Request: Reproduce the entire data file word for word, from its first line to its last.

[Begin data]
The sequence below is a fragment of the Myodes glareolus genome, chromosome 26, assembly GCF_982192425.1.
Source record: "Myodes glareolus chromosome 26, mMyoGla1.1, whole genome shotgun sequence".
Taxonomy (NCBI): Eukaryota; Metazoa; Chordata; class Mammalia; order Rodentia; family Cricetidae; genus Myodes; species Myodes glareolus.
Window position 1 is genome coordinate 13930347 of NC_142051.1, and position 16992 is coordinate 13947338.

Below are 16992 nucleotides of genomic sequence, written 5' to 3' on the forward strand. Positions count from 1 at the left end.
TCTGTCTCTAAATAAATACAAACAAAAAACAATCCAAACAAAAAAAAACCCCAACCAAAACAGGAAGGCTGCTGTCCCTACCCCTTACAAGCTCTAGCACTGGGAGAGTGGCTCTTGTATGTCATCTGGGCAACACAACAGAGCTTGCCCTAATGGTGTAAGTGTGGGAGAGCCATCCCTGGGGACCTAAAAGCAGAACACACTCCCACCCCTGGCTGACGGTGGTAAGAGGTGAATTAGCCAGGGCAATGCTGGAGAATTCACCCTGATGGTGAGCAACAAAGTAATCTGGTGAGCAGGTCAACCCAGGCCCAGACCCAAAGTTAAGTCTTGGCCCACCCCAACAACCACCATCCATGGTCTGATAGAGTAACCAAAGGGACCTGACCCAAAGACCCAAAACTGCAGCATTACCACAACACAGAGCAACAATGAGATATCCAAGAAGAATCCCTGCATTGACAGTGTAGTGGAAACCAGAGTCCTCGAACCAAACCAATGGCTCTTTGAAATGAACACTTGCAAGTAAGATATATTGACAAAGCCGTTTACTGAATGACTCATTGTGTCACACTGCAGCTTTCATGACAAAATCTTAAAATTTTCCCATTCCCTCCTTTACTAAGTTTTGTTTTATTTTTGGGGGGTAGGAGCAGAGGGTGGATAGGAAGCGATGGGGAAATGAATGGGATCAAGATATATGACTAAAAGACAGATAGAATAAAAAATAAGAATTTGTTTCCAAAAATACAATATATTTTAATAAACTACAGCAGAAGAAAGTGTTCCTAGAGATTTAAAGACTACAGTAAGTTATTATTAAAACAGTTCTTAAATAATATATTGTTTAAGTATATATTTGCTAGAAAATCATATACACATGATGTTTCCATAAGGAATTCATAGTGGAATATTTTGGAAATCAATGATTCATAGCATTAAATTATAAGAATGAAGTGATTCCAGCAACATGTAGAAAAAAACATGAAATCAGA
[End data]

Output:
The sequence below is a fragment of the Myodes glareolus genome, chromosome 26, assembly GCF_982192425.1.
Source record: "Myodes glareolus chromosome 26, mMyoGla1.1, whole genome shotgun sequence".
Taxonomy (NCBI): Eukaryota; Metazoa; Chordata; class Mammalia; order Rodentia; family Cricetidae; genus Myodes; species Myodes glareolus.
Window position 1 is genome coordinate 13930347 of NC_142051.1, and position 16992 is coordinate 13947338.

Below are 16992 nucleotides of genomic sequence, written 5' to 3' on the forward strand. Positions count from 1 at the left end.
TCTGTCTCTAAATAAATACAAACAAAAAACAATCCAAACAAAAAAAAACCCCAACCAAAACAGGAAGGCTGCTGTCCCTACCCCTTACAAGCTCTAGCACTGGGAGAGTGGCTCTTGTATGTCATCTGGGCAACACAACAGAGCTTGCCCTAATGGTGTAAGTGTGGGAGAGCCATCCCTGGGGACCTAAAAGCAGAACACACTCCCACCCCTGGCTGACGGTGGTAAGAGGTGAATTAGCCAGGGCAATGCTGGAGAATTCACCCTGATGGTGAGCAACAAAGTAATCTGGTGAGCAGGTCAACCCAGGCCCAGACCCAAAGTTAAGTCTTGGCCCACCCCAACAACCACCATCCATGGTCTGATAGAGTAACCAAAGGGACCTGACCCAAAGACCCAAAACTGCAGCATTACCACAACACAGAGCAACAATGAGATATCCAAGAAGAATCCCTGCATTGACAGTGTAGTGGAAACCAGAGTCCTCGAACCAAACCAATGGCTCTTTGAAATGAACACTTGCAAGTAAGATATATTGACAAAGCCGTTTACTGAATGACTCATTGTGTCACACTGCAGCTTTCATGACAAAATCTTAAAATTTTCCCATTCCCTCCTTTACTAAGTTTTGTTTTATTTTTGGGGGGTAGGAGCAGAGGGTGGATAGGAAGCGATGGGGAAATGAATGGGATCAAGATATATGACTAAAAGACAGATAGAATAAAAAATAAGAATTTGTTTCCAAAAATACAATATATTTTAATAAACTACAGCAGAAGAAAGTGTTCCTAGAGATTTAAAGACTACAGTAAGTTATTATTAAAACAGTTCTTAAATAATATATTGTTTAAGTATATATTTGCTAGAAAATCATATACACATGATGTTTCCATAAGGAATTCATAGTGGAATATTTTGGAAATCAATGATTCATAGCATTAAATTATAAGAATGAAGTGATTCCAGCAACATGTAGAAAAAAACATGAAATCAGA